Blog Hero

5 Benefits of Music for Seniors Dealing With Alzheimer’s

Get In Touch
Group of seniors playing percussion instruments during music class.

Caring for a loved one with memory loss can be challenging, especially if you start noticing them lose interest in their surroundings. Thankfully there are tools, such as music, that can help improve their mood and create an atmosphere for social connections.

Music, according to researchers, stimulates many parts of the brain at the same time, including areas affecting language, mood, and movement, as well as the senses of hearing, sight, sound, and touch. 

When Alzheimer’s patients hear music, they often have a visible change. They may perk up and become more interested in their surroundings, they may sing, dance, or clap their hands. 

Staying active is critical for seniors with progressive disorders like Alzheimer’s because it can alleviate symptoms and improve mental and physical health. Music is one of the enjoyable activities you can incorporate into your senior loved one’s care plan.

It can slow the progression of the disease and make life less stressful. Here are 5 other benefits music has for seniors with Alzheimer’s that may surprise you.

Improving Memory

Listening to music is like working out for your brain. Similar to how our muscles start to remember exercises, music can help trigger old memories and stimulate areas of the brain that haven’t been utilized in a while.

Music can be a powerful trigger for elderly people suffering from Alzheimer’s. It won’t reverse memory loss, but it does slow cognitive decline and allows elderly people with mild or moderate symptoms to remember their past memories with loved ones.

When the brain is stimulated again, it deteriorates much slower. Music is also s great technique for caregivers to use to build trust with clients who have memory issues and to help them communicate with you.

When used as a therapy tool, caregivers can use the same song during the same activities to help create a sense of recognition and help cognitive function.

Emotional Well-Being

People suffering from dementia frequently experience changes in their emotional responses. They may have less control over how they express their feelings. For example, someone may overreact to situations, experience rapid mood swings, or become irritable. They may also appear unusually distant or uninterested in what is happening around them.

The mental health of seniors suffers greatly when there is no communication and no outside support. They might experience things like loneliness, depression, and anxiety. Jazz and classical music have been shown in studies to lessen the symptoms of depression.

Seniors can also be comforted by calming music when they’re experiencing anxiety. Listening sessions led by licensed music therapists are a great activity to try adding to your daily plan, it can help seniors who are experiencing depression and anxiety the most.

A resident enjoying music while listening through headphones.

Social Connection

Social connections can have a big impact on your mental and cognitive health. As the disease progresses, older adults with Alzheimer’s often have difficulty connecting with family and friends, increasing their risk of depression.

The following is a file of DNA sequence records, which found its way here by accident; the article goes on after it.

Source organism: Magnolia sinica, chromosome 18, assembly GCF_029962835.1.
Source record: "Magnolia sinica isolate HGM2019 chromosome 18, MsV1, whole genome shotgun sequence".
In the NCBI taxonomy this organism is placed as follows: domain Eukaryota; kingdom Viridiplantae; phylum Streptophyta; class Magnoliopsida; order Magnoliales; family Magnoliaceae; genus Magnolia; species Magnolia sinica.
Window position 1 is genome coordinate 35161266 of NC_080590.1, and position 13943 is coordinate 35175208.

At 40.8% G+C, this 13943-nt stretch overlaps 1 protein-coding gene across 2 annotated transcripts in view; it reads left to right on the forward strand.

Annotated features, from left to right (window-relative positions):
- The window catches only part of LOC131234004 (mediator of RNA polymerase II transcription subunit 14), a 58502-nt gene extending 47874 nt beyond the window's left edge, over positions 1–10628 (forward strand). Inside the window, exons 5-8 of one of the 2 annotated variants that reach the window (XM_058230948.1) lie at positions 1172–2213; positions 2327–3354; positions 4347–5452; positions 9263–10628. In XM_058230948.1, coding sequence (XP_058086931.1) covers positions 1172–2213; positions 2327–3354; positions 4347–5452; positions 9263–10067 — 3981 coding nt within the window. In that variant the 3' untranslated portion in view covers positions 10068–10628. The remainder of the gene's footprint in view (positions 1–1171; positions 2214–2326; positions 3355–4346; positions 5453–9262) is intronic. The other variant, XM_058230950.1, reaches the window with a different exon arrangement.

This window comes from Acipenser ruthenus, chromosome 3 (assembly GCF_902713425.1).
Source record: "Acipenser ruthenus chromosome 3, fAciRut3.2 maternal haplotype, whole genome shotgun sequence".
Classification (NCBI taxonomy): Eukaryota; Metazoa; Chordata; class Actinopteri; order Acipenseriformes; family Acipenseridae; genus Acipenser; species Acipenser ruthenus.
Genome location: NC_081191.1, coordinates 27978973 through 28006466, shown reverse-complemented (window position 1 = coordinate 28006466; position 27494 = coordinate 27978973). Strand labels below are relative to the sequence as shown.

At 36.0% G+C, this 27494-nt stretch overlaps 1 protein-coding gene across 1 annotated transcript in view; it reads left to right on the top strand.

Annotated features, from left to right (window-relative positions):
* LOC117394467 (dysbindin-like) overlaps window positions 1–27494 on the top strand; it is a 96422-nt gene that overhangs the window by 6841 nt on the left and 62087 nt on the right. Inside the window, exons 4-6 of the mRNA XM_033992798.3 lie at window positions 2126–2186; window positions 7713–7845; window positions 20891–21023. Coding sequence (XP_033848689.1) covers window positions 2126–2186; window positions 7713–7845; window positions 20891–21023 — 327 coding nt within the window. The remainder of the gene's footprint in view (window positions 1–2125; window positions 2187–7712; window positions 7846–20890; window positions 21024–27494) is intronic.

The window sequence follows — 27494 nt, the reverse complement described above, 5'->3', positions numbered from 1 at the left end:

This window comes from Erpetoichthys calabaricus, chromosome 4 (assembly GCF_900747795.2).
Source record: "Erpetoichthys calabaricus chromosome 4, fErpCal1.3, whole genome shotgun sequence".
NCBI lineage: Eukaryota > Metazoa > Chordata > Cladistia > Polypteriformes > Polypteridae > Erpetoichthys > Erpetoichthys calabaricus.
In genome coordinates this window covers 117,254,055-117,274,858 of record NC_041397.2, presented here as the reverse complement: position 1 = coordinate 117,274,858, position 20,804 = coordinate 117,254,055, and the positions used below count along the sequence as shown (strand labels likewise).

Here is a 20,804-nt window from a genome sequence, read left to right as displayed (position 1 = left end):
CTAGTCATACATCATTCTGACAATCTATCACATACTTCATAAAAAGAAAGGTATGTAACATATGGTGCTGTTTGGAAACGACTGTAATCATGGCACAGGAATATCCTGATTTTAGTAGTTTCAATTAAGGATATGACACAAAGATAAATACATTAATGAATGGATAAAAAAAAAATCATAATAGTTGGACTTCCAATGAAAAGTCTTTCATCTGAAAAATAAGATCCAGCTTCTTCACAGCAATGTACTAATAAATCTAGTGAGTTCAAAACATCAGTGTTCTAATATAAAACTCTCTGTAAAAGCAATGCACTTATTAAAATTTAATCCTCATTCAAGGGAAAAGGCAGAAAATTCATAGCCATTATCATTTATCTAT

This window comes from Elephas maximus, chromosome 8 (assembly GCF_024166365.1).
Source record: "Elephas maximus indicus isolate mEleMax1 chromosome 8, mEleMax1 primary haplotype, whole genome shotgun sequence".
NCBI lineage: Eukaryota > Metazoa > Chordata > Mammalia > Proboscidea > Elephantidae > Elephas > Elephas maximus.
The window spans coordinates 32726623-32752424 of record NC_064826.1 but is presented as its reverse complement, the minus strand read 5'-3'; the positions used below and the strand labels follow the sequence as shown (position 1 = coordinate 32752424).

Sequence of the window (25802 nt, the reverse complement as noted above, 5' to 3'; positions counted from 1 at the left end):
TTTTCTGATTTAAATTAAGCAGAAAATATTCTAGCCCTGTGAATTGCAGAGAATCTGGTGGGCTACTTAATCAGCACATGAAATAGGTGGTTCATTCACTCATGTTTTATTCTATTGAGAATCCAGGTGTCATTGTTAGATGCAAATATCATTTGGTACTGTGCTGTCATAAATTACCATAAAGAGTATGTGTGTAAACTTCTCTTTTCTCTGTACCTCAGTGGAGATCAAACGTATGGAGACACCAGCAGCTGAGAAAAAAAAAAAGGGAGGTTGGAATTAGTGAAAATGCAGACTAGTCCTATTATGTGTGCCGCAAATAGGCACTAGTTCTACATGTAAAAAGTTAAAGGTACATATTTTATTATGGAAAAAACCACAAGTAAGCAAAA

Listening to music can help elderly people connect with their family, caregivers, grandchildren, friends, and other people. Your loved one may want to dance to the music while listening to it. Dancing with you and other family members may bring you closer together, as physical touch is a method of eliciting memories in Alzheimer’s patients.

Some things to remember when choosing music to listen to together:

  • Think about their preferences
  • Set the right mood
  • Avoid overstimulating music
  • Connect by participating in movement or singing along
  • Pay attention to how they’re responding

Encouraging Movement

Although music does not directly improve physical health, it does have significant indirect benefits. Exercise makes Alzheimer’s patients feel better, keeps their muscles active, and improves their heart health.

Incorporating music into their weekly schedule is an excellent way to increase physical activity. The song’s notes and rhythms can inspire them to dance, and listening to music while exercising can help an elderly person get more exercise. 

When working out, faster and more upbeat music provides added motivation. People will adjust to the beat of the music, and their minds will be less focused on the exercise itself.

Improving Sleep

Music can improve sleep duration and quality in both healthy elderly people and people with Alzheimer’s Disease. There is also evidence that music therapy, rather than simply listening to music, can help manage dementia-related behavioral symptoms.

Set a quiet, peaceful atmosphere in the evening to assist your loved one in relaxing. Keep the lights dim, and play soothing music. Make an effort to have them go to bed at the same time every night with the same music to help create a comforting routine.

Compass Memory Care

Music is a fantastic tool that can improve the quality of life for those suffering from Alzheimer’s Disease. It can improve a person’s emotional and physical health while also providing a new way for them to interact with the world around them.If you are looking for ways to ensure your loved one with Alzheimer’s Disease is taken care of in their senior living community, contact us today to learn about Compass Memory Care.

Written by Arcadia Limerick Pointe

More Articles By Arcadia Limerick Pointe
instagram facebook facebook2 pinterest twitter google-plus google linkedin2 yelp youtube phone location calendar share2 link star-full star star-half chevron-right chevron-left chevron-down chevron-up envelope fax